Pathology of Cervical Spine Anomalies in Children

Pathophysiology

Down syndrome (trisomy 21)

  • Atlantooccipital joint: The atlantooccipital joint in patients with Down syndrome has a “rocker-bottom” configuration, with flat, wide occipital condyles and flat C1 articular surfaces (6). It is thought this anatomical abnormality contributes greatly to atlantooccipital hypermobility and sometimes instability.
  • Atlantoaxial hypermobility: Atlantoaxial hypermobility due to ligamentous laxity may be severe enough to cause atlantoaxial instability. The exact amount of hypermobility necessary to cause instability is unknown, although it is known that C1-2 hypermobility rarely worsens after about 10 years of age (22).
  • Anatomical anomalies of the atlas: The atlas has many anatomical variants in Down syndrome, although an absent or split posterior arch or a bifid arch (leading to two hemi-rings) are the two most common. Odontoid abnormalities such as os odontoideum or hypoplastic dens may be present. 
Down syndrome, extension x-ray: Note posterior translation of the occiput on C1.
Down syndrome, flexion x-ray: Note anterior translation of occiput on C1.

 

Achondroplasia

  • Foramen magnum: Skull films and CT demonstrate a large skull with a narrow foramen magnum, with a relatively small skull base. A narrow foramen magnum may lead to myelopathy (11, 26).
  • Vertebral body anomalies: The vertebral bodies are short and flattened with relatively large intervertebral disk height. The spinal canal may be narrowed and can contribute to myelopathy as well.

Klippel-Feil syndrome and Klippel-Feil variant

  • Clinical triad: Klippel-Feil syndrome is classically identified as the clinical triad of low-lying hairline, short neck, and cervical fusion abnormalities.
  • Variant: Cervical fusion abnormalities alone are known as Klippel-Feil variant.
  • Associated anomalies: Associated abnormalities include scoliosis, rib abnormalities, Sprengel deformity, synkinesia, and genitourinary and cardiovascular disorders (12, 13).
  • Classification: Tracy et al. proposed a system for classifying cases (25). KF1 refers to fusions at C1 with or without caudal fusions. KF2 refers to fusions no higher than C2-3. KF2 types are autosomal dominant with 100% penetrance. KF3 refers to fusions that are no higher than C2-3, but unlike KF2 these are inherited in an autosomal recessive fashion. KF4 are cervical fusions that are associated with hearing loss and Duane anomaly (Wildervanck syndrome).

NF1

  • Scalloping and kyphosis: Scalloping of the vertebral column is common but does not necessarily cause cervical instability. Kyphotic cervical abnormalities may occur because of a combination of poor bone quality, scalloping, and ligamentous insufficiency.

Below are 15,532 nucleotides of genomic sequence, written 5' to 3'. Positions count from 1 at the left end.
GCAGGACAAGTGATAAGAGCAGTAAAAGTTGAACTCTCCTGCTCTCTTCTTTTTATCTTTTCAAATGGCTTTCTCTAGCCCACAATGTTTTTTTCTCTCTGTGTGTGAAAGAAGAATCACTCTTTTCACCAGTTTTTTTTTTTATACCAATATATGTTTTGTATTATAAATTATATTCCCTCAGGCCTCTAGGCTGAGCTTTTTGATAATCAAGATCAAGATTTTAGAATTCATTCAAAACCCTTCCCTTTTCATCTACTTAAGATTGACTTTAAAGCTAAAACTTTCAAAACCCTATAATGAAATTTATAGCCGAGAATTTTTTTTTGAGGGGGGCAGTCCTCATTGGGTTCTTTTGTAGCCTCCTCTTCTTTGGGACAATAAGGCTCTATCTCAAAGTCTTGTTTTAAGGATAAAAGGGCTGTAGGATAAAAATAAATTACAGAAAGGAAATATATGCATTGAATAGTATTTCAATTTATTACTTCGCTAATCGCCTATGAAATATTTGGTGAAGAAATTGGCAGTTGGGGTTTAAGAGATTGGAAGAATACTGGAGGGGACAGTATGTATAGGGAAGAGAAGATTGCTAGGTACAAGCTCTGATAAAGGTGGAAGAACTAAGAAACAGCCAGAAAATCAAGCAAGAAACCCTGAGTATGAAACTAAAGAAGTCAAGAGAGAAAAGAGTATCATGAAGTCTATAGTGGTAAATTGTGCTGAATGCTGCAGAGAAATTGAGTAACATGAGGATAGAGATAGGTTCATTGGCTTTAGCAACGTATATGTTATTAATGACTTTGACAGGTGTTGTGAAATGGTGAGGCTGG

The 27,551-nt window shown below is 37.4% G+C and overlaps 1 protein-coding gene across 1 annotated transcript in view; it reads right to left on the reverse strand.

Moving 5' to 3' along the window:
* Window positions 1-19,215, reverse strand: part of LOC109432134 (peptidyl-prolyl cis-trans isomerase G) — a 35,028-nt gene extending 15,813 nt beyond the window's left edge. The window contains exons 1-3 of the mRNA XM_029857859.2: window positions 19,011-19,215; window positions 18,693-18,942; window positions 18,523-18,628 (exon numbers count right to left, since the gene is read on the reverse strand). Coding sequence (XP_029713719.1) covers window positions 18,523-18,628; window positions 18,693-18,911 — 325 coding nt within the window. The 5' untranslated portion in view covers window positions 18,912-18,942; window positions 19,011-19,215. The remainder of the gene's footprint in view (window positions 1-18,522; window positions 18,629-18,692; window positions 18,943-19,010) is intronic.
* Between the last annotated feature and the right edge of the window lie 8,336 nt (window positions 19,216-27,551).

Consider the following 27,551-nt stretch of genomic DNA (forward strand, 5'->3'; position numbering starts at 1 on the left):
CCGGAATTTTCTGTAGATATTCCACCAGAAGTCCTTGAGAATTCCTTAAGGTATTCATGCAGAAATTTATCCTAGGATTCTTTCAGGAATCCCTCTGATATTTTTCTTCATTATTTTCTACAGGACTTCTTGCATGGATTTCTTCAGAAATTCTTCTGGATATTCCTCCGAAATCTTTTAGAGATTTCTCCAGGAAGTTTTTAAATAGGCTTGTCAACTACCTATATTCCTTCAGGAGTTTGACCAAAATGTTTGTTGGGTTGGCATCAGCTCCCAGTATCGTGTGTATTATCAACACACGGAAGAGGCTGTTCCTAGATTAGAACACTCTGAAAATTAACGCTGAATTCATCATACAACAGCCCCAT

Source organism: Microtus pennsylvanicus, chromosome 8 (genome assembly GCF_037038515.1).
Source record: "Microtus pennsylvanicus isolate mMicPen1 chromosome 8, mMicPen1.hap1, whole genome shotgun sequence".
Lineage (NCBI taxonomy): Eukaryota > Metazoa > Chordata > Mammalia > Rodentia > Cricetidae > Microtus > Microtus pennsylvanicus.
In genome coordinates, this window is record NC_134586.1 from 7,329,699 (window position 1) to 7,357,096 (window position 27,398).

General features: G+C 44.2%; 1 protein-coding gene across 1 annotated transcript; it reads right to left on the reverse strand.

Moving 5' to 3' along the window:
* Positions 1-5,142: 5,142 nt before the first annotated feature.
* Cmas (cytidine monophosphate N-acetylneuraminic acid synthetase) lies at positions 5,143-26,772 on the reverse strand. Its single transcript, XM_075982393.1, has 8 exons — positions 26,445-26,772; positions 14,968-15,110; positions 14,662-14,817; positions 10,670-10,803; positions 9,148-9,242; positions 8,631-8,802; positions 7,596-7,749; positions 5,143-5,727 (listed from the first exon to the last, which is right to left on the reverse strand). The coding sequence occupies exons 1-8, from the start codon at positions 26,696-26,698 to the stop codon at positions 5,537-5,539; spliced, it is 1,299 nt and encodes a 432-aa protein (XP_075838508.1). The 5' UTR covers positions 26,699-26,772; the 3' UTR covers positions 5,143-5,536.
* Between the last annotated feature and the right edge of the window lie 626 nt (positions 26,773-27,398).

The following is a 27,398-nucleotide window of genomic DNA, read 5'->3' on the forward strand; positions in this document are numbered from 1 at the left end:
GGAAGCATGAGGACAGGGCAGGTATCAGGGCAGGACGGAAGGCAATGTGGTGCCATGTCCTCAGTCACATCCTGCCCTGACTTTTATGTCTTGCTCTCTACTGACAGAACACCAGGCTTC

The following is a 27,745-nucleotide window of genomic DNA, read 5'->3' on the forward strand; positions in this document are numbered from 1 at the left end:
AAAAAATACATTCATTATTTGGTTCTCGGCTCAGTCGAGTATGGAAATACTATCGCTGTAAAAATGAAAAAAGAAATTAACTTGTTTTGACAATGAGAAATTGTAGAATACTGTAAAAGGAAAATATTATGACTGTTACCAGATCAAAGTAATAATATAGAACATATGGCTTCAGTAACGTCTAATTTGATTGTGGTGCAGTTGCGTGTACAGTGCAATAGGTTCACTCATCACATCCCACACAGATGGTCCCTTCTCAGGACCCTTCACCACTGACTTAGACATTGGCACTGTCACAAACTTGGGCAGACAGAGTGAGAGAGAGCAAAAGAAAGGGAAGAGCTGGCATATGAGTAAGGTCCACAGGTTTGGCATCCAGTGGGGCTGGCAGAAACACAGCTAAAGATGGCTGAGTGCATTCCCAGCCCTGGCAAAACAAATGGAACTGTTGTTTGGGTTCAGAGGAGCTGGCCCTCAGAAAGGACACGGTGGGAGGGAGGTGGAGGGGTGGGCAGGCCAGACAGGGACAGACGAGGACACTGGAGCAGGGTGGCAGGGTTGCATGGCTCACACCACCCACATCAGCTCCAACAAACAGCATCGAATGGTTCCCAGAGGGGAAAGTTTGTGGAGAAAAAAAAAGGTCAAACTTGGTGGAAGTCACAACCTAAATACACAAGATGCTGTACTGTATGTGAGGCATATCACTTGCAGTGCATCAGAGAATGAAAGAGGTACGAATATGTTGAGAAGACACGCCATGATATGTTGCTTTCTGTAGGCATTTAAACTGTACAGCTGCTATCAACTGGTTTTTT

Os odontoideum

  • Disjunction of the odontoid-C1 complex from C2: Os odontoideum results in the functional disconnection of the odontoid-C1 complex and the body of C2. It is assumed that if atlantoaxial instability is not present, then the inflammatory or fibrous tissue present at the base of odontoid rarely, if ever, stabilizes the joint. There are two types of os odontoideum: dystopic and orthotopic.
  • Dystopic os odontoideum: The os fragment is functionally connected to the basion.
  • Orthotopic os odontoideum: The os fragment moves with the anterior arch of the atlas. This type is by far the most common.

Common skeletal dysplasias

  • Morquio syndrome: Morquio syndrome is a mucopolysaccharide storage disease that results in the accumulation of keratin sulfate.
  • Osteogenesis imperfecta, types III and IV:  Osteogenesis imperfecta results in defective connective tissue, without the ability to make it, usually because of a deficiency of type 1 collagen. This deficiency arises from an amino acid substitution of glycine to bulkier amino acids in the collagen triple helix structure.

Molecular/Genetic Pathology

Down syndrome

  • Chromosome 21: Down syndrome is caused by an extra copy of chromosome 21.

Achondroplasia

  • FGFR3 mutation: Achondroplasia is caused by a mutation in the fibroblast growth factor receptor 3 (FGFR3), which causes an abnormality of cartilage formation.

Klippel-Feil syndrome and Klippel-Feil variant

  • PAX gene: Pedigree analysis has identified a human genetic locus for the disease. Mouse models suggest members of the PAX gene family and Notch signaling pathway as possible etiologic candidates.
  • Klippel-Feil 4 X-linked: This type is inherited in an X-linked dominant fashion.

NF1

  • Chromosome 17: NF1 is caused by a mutation of a gene on the long arm of chromosome 17. The gene encodes the protein neurofibromin, which plays a role in cell signaling.

Os odontoideum

  • None known: No known genetic abnormality exists for os odontoideum.

Common skeletal dysplasias

  •  Morquio syndrome (mucopolysaccharidosis IV): The syndrome is autosomal recessive. Type A (severe) and type B (mild) are recognized by the enzymes involved.
  • Spondyloepiphyseal dysplasia: This condition is one of a spectrum of skeletal disorders caused by mutations in the COL2A1 gene. It is inherited as an autosomal dominant.
  • Diastrophic dwarfism: This is an autosomal recessive condition that is due to mutations in the SLC26A2 gene with an incidence of 1 in 100,000.
  • Osteogenesis imperfecta, types III and IV: These conditions are autosomal dominant.